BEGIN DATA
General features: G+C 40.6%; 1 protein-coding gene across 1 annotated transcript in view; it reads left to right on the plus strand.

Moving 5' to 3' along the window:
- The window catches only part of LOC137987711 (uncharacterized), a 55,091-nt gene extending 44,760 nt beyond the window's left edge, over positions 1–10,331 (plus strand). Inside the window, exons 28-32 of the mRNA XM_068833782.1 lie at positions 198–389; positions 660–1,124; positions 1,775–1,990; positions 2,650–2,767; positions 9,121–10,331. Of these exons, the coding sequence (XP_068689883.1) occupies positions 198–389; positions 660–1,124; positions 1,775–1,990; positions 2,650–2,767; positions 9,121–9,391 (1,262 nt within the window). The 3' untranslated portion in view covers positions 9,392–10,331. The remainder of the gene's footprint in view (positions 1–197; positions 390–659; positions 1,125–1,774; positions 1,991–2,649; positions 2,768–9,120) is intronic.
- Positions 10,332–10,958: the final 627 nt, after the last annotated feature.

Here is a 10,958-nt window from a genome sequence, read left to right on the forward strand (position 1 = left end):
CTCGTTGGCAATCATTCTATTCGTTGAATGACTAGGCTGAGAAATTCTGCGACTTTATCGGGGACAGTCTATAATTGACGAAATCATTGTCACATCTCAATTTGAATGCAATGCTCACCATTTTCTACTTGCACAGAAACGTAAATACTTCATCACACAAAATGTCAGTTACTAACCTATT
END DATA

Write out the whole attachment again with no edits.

General features: G+C 40.6%; 1 protein-coding gene across 1 annotated transcript in view; it reads left to right on the plus strand.

Moving 5' to 3' along the window:
- The window catches only part of LOC137987711 (uncharacterized), a 55,091-nt gene extending 44,760 nt beyond the window's left edge, over positions 1–10,331 (plus strand). Inside the window, exons 28-32 of the mRNA XM_068833782.1 lie at positions 198–389; positions 660–1,124; positions 1,775–1,990; positions 2,650–2,767; positions 9,121–10,331. Of these exons, the coding sequence (XP_068689883.1) occupies positions 198–389; positions 660–1,124; positions 1,775–1,990; positions 2,650–2,767; positions 9,121–9,391 (1,262 nt within the window). The 3' untranslated portion in view covers positions 9,392–10,331. The remainder of the gene's footprint in view (positions 1–197; positions 390–659; positions 1,125–1,774; positions 1,991–2,649; positions 2,768–9,120) is intronic.
- Positions 10,332–10,958: the final 627 nt, after the last annotated feature.

Here is a 10,958-nt window from a genome sequence, read left to right on the forward strand (position 1 = left end):
CTCGTTGGCAATCATTCTATTCGTTGAATGACTAGGCTGAGAAATTCTGCGACTTTATCGGGGACAGTCTATAATTGACGAAATCATTGTCACATCTCAATTTGAATGCAATGCTCACCATTTTCTACTTGCACAGAAACGTAAATACTTCATCACACAAAATGTCAGTTACTAACCTATT